Lifestyle Magazine

How to Overcome Insomnia

By Menscience

Insomnia also known as sleeplessness affects more than 30% of the population.  Although some people associate insomnia with not sleeping for several nights in a row, it is also defined as:

  • Waking for long periods during the night
  • Waking up too early
  • Taking more than 30 minutes to fall asleep
  • Not feeling like you’ve been asleep

Although insomnia is more common in women than men, anyone can suffer from it during their life, and the likelihood of insomnia does increase in men after the age of 44.

Often it is a temporary (one to four weeks) condition resulting from stress, family trouble, a change of routine, feeling uncomfortable (strange bed or mattress needs changing), or jetlag. Longer lasting insomnia also known as persistent insomnia (more than four weeks) can be a symptom of illnesses such as anxiety and depression, and sleep apnoea. If insomnia persists, it’s best to consult a doctor. For temporary insomniacs there are some self-help remedies you can try.

Daytime Routine:

Changing your routine during the day can help to ensure a better sleep. If you find yourself exhausted during the day due to lack of sleep and decide to take naps during the day, try to resist this even though you’re tired. Sleeping in the day can prevent you from sleeping at night.

Regular exercise is another way to overcome insomnia. Just thirty minutes of exercise can help you improve the quality of your sleep, but make sure that you don’t exercise within four hours of your scheduled bedtime, if you are struggling with insomnia.  The body needs time to cool down and relax before bed, and rigorous activities before this can cause insomnia.

Exercise during the day also helps you to wake up and be more alert of your surroundings, thereby being able to avoid any dangers to your person. Insomniacs find it difficult to concentrate during the day due to the lack of sleep, but a good workout refocuses the mind and awakens the body.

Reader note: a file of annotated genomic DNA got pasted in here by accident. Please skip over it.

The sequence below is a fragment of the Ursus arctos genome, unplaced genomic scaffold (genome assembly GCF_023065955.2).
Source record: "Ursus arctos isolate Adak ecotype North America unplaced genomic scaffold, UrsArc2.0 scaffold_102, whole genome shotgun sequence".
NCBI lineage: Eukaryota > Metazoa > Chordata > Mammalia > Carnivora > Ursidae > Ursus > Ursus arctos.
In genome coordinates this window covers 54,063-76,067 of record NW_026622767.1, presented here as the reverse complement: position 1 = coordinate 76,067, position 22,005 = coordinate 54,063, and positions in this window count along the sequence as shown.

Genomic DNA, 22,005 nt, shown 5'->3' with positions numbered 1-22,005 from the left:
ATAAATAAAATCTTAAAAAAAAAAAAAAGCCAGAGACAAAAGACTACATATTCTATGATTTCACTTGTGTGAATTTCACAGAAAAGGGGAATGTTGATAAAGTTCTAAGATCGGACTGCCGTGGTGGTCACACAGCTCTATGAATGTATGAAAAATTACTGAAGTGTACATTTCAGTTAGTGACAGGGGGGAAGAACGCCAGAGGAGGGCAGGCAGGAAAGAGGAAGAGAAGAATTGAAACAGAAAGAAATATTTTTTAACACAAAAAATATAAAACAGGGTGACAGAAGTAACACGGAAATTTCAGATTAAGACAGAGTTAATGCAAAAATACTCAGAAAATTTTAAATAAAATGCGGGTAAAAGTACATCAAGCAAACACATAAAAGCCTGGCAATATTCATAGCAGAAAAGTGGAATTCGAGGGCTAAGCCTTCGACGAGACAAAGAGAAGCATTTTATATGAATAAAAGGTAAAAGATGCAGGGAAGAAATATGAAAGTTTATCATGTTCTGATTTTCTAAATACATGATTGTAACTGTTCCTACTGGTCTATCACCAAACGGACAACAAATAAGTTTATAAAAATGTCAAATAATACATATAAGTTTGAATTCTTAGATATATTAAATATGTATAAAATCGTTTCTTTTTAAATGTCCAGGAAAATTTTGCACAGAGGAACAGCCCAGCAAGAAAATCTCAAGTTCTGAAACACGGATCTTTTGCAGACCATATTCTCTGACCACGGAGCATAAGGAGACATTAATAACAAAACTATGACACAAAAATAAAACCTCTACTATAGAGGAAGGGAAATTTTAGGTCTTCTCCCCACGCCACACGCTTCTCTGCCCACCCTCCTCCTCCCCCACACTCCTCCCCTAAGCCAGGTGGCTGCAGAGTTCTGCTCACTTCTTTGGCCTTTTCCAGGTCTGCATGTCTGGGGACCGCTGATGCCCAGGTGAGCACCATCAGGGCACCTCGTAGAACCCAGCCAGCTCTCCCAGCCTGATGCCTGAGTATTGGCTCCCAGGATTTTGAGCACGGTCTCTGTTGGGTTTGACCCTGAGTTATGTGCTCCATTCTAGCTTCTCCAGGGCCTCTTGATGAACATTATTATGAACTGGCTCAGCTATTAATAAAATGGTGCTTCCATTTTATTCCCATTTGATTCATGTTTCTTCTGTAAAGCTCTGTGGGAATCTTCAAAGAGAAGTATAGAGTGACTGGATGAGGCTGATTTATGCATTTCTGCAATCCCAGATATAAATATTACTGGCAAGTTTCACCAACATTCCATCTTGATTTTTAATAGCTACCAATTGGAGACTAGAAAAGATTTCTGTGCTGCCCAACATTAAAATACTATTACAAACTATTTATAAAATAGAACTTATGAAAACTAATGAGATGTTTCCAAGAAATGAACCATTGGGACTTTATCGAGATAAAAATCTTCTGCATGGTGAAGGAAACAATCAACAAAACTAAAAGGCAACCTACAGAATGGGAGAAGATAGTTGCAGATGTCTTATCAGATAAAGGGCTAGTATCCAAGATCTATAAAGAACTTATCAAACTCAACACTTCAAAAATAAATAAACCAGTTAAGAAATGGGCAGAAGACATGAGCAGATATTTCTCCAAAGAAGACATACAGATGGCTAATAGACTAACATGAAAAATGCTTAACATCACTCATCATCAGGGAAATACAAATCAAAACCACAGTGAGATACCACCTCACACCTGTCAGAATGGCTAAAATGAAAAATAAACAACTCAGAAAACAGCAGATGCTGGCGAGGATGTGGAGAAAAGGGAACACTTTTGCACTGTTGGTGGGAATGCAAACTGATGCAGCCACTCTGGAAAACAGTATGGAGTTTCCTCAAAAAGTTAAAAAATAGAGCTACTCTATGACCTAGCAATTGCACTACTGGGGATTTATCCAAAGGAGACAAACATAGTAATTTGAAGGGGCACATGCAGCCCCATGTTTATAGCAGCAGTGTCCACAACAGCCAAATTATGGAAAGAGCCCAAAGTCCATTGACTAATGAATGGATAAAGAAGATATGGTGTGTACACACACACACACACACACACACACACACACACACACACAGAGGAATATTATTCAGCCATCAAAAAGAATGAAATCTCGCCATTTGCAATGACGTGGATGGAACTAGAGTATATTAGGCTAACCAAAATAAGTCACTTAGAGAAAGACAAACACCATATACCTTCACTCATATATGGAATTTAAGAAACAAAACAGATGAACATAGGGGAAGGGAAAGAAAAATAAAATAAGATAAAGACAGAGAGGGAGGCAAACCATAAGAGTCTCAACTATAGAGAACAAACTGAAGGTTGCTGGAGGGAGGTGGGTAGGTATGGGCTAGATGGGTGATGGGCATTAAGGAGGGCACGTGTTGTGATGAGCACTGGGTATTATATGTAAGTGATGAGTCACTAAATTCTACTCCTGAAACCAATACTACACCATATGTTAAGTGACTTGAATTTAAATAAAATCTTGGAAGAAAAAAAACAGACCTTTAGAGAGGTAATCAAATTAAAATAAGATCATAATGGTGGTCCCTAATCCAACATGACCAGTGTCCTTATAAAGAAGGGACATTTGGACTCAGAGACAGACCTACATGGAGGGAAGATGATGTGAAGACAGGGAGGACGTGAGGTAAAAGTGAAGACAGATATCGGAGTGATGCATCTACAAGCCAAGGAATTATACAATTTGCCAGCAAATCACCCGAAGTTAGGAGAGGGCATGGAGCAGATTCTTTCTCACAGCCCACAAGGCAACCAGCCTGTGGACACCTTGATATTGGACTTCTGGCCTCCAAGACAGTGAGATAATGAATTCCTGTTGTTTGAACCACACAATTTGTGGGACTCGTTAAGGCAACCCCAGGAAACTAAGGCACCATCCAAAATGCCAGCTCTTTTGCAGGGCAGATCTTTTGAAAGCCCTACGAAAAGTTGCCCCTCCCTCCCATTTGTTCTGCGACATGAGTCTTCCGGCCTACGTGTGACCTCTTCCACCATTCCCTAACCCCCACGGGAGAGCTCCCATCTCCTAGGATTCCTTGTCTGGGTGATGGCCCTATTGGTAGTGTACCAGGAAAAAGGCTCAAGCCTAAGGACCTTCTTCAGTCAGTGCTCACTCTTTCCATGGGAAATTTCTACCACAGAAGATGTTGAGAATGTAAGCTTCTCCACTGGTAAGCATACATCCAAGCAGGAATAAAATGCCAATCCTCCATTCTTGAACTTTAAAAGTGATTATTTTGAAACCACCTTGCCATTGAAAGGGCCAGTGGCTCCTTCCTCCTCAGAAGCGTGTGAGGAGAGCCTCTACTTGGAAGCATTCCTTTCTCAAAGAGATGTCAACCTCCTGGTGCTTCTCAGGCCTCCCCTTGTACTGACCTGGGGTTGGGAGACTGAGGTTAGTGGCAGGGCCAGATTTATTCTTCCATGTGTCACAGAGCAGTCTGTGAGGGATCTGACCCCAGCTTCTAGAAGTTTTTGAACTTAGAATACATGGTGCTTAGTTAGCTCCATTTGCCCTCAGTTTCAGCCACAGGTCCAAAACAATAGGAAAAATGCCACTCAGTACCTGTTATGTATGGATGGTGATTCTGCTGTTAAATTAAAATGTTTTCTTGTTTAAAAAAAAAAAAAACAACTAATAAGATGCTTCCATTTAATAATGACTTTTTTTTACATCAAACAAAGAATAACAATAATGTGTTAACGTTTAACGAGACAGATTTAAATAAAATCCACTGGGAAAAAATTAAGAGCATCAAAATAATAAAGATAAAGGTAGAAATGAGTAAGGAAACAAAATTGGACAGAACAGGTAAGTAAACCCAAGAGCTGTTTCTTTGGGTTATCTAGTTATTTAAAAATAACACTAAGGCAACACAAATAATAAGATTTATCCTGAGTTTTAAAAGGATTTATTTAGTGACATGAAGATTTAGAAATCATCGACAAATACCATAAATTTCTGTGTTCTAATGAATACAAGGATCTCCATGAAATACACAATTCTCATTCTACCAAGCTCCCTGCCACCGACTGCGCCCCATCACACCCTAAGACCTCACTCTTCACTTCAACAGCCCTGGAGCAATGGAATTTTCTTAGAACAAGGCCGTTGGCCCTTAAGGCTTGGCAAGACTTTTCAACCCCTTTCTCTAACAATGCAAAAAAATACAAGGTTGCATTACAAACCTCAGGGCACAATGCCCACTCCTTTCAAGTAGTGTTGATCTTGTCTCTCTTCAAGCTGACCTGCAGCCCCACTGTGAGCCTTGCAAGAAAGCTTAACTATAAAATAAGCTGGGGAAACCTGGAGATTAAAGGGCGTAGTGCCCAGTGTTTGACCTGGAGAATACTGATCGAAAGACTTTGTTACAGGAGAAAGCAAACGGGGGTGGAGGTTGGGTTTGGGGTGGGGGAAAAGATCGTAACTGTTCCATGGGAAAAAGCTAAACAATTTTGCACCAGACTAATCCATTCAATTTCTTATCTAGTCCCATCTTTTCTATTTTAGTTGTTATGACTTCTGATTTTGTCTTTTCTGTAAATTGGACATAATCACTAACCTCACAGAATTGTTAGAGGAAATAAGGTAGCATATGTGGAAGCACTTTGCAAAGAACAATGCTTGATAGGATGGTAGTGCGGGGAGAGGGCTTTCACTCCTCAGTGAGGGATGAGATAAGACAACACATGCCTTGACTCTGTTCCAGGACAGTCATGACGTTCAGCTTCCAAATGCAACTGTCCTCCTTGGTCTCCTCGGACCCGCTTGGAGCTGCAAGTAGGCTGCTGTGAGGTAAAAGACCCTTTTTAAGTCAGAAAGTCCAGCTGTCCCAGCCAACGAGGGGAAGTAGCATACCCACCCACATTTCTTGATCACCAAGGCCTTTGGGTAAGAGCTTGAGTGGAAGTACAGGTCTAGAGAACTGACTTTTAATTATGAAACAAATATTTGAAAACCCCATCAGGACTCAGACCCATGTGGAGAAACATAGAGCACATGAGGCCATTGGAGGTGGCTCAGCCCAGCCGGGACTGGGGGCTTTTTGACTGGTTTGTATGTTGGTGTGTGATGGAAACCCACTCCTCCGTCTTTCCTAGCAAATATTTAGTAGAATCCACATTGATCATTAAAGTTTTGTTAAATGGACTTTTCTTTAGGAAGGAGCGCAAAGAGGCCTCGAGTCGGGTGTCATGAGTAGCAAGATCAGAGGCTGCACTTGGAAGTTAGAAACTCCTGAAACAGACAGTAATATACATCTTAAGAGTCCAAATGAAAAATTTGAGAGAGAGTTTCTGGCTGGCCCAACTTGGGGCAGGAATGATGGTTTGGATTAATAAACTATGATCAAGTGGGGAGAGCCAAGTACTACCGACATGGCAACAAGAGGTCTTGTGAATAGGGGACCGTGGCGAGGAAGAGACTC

Setting a specific time to get up and then sticking to this time seven days a week can help you regain a more peaceful slumber. It gives your body time to readjust to when it needs to be awake and when it should be asleep.

Night-time Routine:

Creating a night-time routine can greatly help against insomnia. A set bedtime with a half hour to an hours preparing for bed can help the body relax and your mind know that it is time to stop thinking.

Having a warm or cool shower/bath depending on the season can be part of this routine, as well as drinking a hot beverage half an hour before bed. Milk is the traditional one and most effective. Be sure to avoid coffees, and only drink relaxing teas such as camomile or jasmine tea.

Once in bed make sure that you’re not staring at a clock, digital or otherwise, as you’ll end up worrying about how much time has gone by and that you’re not asleep.

If after an hour you simply can’t sleep, then stop trying. Get up and go into another room. Watch some TV or listen to some relaxing music on the radio until you start feeling sleepy, then go back to bed and try again.

This article was written by Sarah Oxley on behalf of Pannone LLP, experts in personal injury and accident claims. Sarah is an enthusiastic fencer and enjoys Ju-Jitsu bo staff, but has suffered from bouts of temporary insomnia.


Better Sleep Better Life, Insomnia Statistics:

Patient-Trusted Medical Advice And Support, Insomnia (Poor Sleep):

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NHS, Insomnia Self-Help:

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